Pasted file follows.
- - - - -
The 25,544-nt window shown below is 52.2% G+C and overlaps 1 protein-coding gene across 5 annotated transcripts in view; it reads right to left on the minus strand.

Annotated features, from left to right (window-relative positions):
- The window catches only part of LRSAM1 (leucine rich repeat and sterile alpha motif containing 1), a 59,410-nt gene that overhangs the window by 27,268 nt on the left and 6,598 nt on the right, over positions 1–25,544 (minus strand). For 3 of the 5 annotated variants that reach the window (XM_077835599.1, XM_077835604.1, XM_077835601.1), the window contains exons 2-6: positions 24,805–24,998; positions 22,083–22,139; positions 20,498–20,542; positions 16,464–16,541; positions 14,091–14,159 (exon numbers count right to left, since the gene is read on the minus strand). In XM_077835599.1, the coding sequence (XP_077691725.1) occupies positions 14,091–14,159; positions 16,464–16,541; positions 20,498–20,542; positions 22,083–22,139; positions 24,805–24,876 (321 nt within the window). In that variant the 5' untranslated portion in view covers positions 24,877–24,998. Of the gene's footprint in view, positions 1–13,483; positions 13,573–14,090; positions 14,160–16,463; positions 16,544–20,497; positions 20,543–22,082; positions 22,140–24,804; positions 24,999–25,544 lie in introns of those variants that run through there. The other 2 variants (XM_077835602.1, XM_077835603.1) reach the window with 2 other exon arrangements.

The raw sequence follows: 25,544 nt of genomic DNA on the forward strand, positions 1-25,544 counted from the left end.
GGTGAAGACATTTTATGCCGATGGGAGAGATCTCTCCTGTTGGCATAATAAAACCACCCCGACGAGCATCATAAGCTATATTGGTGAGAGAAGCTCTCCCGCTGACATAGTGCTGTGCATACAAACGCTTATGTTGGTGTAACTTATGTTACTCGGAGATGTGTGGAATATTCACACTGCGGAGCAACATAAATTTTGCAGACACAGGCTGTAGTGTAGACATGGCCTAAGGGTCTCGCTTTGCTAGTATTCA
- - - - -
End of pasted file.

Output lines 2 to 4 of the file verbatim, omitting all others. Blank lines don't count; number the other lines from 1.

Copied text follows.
Annotated features, from left to right (window-relative positions):
- The window catches only part of LRSAM1 (leucine rich repeat and sterile alpha motif containing 1), a 59,410-nt gene that overhangs the window by 27,268 nt on the left and 6,598 nt on the right, over positions 1–25,544 (minus strand). For 3 of the 5 annotated variants that reach the window (XM_077835599.1, XM_077835604.1, XM_077835601.1), the window contains exons 2-6: positions 24,805–24,998; positions 22,083–22,139; positions 20,498–20,542; positions 16,464–16,541; positions 14,091–14,159 (exon numbers count right to left, since the gene is read on the minus strand). In XM_077835599.1, the coding sequence (XP_077691725.1) occupies positions 14,091–14,159; positions 16,464–16,541; positions 20,498–20,542; positions 22,083–22,139; positions 24,805–24,876 (321 nt within the window). In that variant the 5' untranslated portion in view covers positions 24,877–24,998. Of the gene's footprint in view, positions 1–13,483; positions 13,573–14,090; positions 14,160–16,463; positions 16,544–20,497; positions 20,543–22,082; positions 22,140–24,804; positions 24,999–25,544 lie in introns of those variants that run through there. The other 2 variants (XM_077835602.1, XM_077835603.1) reach the window with 2 other exon arrangements.

The raw sequence follows: 25,544 nt of genomic DNA on the forward strand, positions 1-25,544 counted from the left end.